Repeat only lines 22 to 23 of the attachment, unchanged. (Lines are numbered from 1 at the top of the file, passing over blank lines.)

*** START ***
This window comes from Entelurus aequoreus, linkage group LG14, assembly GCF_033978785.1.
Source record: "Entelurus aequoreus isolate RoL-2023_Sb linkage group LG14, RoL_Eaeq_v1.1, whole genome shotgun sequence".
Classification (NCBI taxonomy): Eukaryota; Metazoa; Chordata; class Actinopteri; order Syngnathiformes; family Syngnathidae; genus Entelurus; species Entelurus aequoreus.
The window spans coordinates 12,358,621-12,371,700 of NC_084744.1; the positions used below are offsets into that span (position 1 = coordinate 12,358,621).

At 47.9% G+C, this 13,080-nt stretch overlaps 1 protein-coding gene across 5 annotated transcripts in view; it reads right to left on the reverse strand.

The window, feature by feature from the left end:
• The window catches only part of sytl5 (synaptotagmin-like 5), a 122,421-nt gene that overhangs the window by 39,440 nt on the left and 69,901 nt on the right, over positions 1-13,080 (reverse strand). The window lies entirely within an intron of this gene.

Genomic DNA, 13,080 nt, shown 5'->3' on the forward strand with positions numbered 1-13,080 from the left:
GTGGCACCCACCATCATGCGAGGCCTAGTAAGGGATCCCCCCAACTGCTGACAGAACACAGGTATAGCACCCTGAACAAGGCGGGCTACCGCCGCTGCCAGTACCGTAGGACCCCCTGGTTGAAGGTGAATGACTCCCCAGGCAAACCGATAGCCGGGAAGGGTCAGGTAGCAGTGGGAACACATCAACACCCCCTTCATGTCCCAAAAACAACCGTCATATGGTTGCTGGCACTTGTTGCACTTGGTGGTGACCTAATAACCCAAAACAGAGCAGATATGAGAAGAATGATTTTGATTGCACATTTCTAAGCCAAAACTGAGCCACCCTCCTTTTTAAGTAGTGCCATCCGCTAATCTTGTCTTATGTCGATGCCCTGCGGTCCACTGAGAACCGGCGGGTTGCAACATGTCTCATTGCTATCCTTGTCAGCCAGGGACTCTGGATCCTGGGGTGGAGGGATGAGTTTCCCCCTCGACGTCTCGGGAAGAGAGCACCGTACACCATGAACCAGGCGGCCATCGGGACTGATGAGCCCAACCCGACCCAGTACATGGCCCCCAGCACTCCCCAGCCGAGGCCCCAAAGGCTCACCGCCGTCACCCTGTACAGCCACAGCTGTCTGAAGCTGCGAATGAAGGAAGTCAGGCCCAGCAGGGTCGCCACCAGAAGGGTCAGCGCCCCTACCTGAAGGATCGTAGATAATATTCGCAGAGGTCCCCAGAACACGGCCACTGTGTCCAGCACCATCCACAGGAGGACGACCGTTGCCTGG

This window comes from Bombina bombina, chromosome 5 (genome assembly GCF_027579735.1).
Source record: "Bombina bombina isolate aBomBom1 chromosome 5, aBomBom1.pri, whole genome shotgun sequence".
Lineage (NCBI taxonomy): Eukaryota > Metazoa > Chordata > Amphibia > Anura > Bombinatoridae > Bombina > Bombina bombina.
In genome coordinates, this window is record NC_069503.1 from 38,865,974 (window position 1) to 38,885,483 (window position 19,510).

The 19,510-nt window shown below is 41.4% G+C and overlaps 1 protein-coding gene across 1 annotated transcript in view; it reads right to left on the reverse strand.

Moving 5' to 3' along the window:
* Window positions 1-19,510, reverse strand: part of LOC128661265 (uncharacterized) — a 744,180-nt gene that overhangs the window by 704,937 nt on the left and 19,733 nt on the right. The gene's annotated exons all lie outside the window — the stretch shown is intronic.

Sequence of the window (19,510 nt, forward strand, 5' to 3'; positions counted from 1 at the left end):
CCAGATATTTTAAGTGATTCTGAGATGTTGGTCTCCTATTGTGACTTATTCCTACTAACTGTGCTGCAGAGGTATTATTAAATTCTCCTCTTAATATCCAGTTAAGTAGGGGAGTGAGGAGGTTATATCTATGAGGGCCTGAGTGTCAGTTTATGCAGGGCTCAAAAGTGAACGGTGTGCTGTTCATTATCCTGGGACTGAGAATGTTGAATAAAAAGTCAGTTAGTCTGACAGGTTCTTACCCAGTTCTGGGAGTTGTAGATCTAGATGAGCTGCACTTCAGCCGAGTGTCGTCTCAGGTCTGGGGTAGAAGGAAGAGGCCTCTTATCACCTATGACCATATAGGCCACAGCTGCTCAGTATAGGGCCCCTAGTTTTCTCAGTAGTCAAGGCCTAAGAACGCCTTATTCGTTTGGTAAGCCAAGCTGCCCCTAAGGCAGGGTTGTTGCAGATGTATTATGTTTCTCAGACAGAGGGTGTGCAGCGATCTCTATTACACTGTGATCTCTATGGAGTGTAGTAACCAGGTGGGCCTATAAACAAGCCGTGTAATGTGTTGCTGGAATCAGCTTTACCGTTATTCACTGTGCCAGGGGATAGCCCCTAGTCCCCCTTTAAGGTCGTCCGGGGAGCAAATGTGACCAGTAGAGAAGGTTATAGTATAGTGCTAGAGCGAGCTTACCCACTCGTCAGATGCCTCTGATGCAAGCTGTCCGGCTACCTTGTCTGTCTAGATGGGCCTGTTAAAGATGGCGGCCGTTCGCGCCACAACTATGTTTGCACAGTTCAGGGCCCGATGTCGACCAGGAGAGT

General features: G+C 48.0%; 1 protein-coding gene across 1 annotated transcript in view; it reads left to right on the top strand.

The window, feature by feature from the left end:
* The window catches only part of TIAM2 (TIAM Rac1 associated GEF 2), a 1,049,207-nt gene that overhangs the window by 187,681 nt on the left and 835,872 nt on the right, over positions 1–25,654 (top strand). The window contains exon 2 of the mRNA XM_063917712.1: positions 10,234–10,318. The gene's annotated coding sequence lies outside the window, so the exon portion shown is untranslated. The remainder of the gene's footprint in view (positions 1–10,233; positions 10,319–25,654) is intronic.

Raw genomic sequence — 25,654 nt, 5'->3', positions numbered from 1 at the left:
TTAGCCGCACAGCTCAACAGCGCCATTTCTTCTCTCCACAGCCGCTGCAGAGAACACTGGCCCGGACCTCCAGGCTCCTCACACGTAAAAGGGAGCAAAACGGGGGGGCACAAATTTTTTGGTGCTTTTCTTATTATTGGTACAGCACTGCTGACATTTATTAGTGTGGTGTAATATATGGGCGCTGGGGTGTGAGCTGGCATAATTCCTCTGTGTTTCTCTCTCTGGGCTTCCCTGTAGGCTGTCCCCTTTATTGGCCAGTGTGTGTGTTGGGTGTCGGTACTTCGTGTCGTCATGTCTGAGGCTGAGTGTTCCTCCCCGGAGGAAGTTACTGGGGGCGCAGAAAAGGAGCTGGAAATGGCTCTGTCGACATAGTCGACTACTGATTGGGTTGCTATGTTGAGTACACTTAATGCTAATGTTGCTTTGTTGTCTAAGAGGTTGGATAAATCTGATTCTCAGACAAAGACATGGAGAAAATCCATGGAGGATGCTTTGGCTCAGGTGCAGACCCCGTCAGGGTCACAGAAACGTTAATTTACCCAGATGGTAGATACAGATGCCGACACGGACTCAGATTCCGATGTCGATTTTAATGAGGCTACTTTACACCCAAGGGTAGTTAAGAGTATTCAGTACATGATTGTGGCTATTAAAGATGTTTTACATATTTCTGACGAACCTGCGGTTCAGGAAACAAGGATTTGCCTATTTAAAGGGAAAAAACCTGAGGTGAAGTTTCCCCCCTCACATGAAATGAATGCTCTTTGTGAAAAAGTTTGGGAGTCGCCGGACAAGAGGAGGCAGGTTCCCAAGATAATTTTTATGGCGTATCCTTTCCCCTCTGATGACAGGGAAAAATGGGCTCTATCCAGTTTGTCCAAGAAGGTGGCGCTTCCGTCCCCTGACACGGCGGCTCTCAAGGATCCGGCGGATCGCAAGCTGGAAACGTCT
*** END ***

Raw genomic sequence — 25,654 nt, 5'->3', positions numbered from 1 at the left:
TTAGCCGCACAGCTCAACAGCGCCATTTCTTCTCTCCACAGCCGCTGCAGAGAACACTGGCCCGGACCTCCAGGCTCCTCACACGTAAAAGGGAGCAAAACGGGGGGGCACAAATTTTTTGGTGCTTTTCTTATTATTGGTACAGCACTGCTGACATTTATTAGTGTGGTGTAATATATGGGCGCTGGGGTGTGAGCTGGCATAATTCCTCTGTGTTTCTCTCTCTGGGCTTCCCTGTAGGCTGTCCCCTTTATTGGCCAGTGTGTGTGTTGGGTGTCGGTACTTCGTGTCGTCATGTCTGAGGCTGAGTGTTCCTCCCCGGAGGAAGTTACTGGGGGCGCAGAAAAGGAGCTGGAAATGGCTCTGTCGACATAGTCGACTACTGATTGGGTTGCTATGTTGAGTACACTTAATGCTAATGTTGCTTTGTTGTCTAAGAGGTTGGATAAATCTGATTCTCAGACAAAGACATGGAGAAAATCCATGGAGGATGCTTTGGCTCAGGTGCAGACCCCGTCAGGGTCACAGAAACGTTAATTTACCCAGATGGTAGATACAGATGCCGACACGGACTCAGATTCCGATGTCGATTTTAATGAGGCTACTTTACACCCAAGGGTAGTTAAGAGTATTCAGTACATGATTGTGGCTATTAAAGATGTTTTACATATTTCTGACGAACCTGCGGTTCAGGAAACAAGGATTTGCCTATTTAAAGGGAAAAAACCTGAGGTGAAGTTTCCCCCCTCACATGAAATGAATGCTCTTTGTGAAAAAGTTTGGGAGTCGCCGGACAAGAGGAGGCAGGTTCCCAAGATAATTTTTATGGCGTATCCTTTCCCCTCTGATGACAGGGAAAAATGGGCTCTATCCAGTTTGTCCAAGAAGGTGGCGCTTCCGTCCCCTGACACGGCGGCTCTCAAGGATCCGGCGGATCGCAAGCTGGAAACGTCT